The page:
We know of Fourier analysis which transforms our view from the time-domain to the frequency-domain. But a serious drawback was the loss of time information once in frequency-domain which caused problems to analysis of most real-life non-stationary signals. This was corrected by introducing the Short Time Fourier Transform (STFT) which gave frequency v/s time information, as the signal was windowed to form the spectrogram. Again, the problem in this approach was the determination of window size which would be fixed over the entire signal. We would thus lose critical information with extreme variation in frequency.
Thus arose the need for Wavelet analysis which could employ a variable size window. A long window for low-frequency-resolution and a shorter window for high-frequency-resolution. These wavelets were defined as waveforms of limited duration with an integral value of zero.
The wavelet analysis involves breaking up of a signal into shifted and scaled versions of the above mentioned wavelet. The data thus obtained is a time-scale representation with the magnitude representing the correlation between the wavelet and section of the signal. Thus a low-scale i.e. compressed wavelet captures rapidly changing details which are of a higher frequency, and a high-scale i.e. stretched wavelet captures slowly changing coarse details of a lower frequency.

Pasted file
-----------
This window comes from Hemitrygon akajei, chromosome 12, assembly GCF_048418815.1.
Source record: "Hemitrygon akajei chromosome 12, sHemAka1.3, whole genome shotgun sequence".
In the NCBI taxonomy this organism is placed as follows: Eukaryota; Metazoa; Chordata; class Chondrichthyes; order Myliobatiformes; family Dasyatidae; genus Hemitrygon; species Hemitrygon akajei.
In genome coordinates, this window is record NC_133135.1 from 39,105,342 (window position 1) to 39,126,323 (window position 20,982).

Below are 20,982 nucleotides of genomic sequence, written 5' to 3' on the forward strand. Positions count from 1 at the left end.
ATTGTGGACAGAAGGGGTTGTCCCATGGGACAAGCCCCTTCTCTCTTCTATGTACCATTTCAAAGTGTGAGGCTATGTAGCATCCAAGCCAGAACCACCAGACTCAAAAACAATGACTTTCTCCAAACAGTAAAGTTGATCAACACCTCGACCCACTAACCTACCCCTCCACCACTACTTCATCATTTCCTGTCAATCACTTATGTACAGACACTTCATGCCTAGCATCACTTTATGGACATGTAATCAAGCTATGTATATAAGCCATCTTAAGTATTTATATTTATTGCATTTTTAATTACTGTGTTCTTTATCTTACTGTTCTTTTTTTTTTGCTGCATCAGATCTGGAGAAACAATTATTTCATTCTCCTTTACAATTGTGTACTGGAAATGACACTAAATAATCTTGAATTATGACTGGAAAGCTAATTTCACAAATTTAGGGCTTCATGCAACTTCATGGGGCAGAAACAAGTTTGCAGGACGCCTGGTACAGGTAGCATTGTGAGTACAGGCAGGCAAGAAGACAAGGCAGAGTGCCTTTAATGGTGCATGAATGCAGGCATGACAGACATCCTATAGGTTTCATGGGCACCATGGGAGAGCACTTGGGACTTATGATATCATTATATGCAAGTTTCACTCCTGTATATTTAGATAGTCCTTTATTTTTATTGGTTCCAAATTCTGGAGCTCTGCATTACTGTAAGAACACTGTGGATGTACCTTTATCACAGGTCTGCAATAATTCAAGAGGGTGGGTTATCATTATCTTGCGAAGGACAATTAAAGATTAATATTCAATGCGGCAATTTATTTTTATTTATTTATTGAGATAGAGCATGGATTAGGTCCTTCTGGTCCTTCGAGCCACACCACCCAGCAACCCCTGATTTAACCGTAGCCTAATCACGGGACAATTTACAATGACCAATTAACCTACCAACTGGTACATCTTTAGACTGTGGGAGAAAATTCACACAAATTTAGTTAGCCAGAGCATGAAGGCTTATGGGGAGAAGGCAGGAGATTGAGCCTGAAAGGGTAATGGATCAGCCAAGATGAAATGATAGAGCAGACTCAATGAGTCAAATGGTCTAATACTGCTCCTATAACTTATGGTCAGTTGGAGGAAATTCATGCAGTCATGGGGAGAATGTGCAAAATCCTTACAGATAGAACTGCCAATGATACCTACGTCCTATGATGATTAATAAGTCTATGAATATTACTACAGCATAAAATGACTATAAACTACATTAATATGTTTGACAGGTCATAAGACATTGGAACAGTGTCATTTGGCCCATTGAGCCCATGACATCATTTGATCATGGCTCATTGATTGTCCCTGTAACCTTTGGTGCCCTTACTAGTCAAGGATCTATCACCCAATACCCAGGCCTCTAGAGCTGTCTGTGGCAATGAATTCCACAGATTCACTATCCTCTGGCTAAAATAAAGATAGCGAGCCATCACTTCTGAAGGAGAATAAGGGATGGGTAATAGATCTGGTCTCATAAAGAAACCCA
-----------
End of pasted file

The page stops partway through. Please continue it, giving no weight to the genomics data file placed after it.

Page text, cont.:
Now, calculating this “local” Continuous Wavelet Transform at every point and scale generates too much data, hence we choose a subset of these scales and positions. This is the Discrete Wavelet Transform (DWT). It is found that if the scales and positions are based on the powers of two, dyadic in nature; the analysis is much more efficient and equally accurate. The practical approach to this is a simple filtering algorithm. A low-pass filter generates the high-scale (long) approximate coefficients and a high-pass filter which generates the low-scale (short) detail coefficients. The resulting coefficients are sub-sampled by 2 as to keep the total amount of data the same.
In case of 2-dimensional data (images), say matrix A, the rows are first wavelet transformed (columns can be transformed first too.. doesn’t matter) to give GrA (approx.) and HrA (detail). These are then transformed column-wise to give GcGrA (left top), GcHrA (right top – horizontal details), HcGrA (left bottom – vertical details) and HcHrA (right bottom – diagonal details). The resulting coefficients are shown in tree form for the image below.
Well thats it, so to sum it up, the coefficients are filtered parts of the signal such that the filters are designed to capture the entire frequency range (eg. digital frequency: 0 – 0.5 and 0.5 – 1).